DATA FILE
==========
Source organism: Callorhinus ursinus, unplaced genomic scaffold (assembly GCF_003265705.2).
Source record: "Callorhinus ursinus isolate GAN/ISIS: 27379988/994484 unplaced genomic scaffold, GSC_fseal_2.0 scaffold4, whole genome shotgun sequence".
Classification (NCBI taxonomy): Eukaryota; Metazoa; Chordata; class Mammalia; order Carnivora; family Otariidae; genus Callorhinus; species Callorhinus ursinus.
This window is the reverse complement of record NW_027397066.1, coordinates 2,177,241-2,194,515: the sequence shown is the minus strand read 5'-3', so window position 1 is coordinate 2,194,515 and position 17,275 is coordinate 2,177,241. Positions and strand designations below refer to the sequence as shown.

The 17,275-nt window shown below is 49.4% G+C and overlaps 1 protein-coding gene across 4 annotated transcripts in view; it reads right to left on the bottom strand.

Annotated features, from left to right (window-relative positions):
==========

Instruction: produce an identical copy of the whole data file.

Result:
Source organism: Callorhinus ursinus, unplaced genomic scaffold (assembly GCF_003265705.2).
Source record: "Callorhinus ursinus isolate GAN/ISIS: 27379988/994484 unplaced genomic scaffold, GSC_fseal_2.0 scaffold4, whole genome shotgun sequence".
Classification (NCBI taxonomy): Eukaryota; Metazoa; Chordata; class Mammalia; order Carnivora; family Otariidae; genus Callorhinus; species Callorhinus ursinus.
This window is the reverse complement of record NW_027397066.1, coordinates 2,177,241-2,194,515: the sequence shown is the minus strand read 5'-3', so window position 1 is coordinate 2,194,515 and position 17,275 is coordinate 2,177,241. Positions and strand designations below refer to the sequence as shown.

The 17,275-nt window shown below is 49.4% G+C and overlaps 1 protein-coding gene across 4 annotated transcripts in view; it reads right to left on the bottom strand.

Annotated features, from left to right (window-relative positions):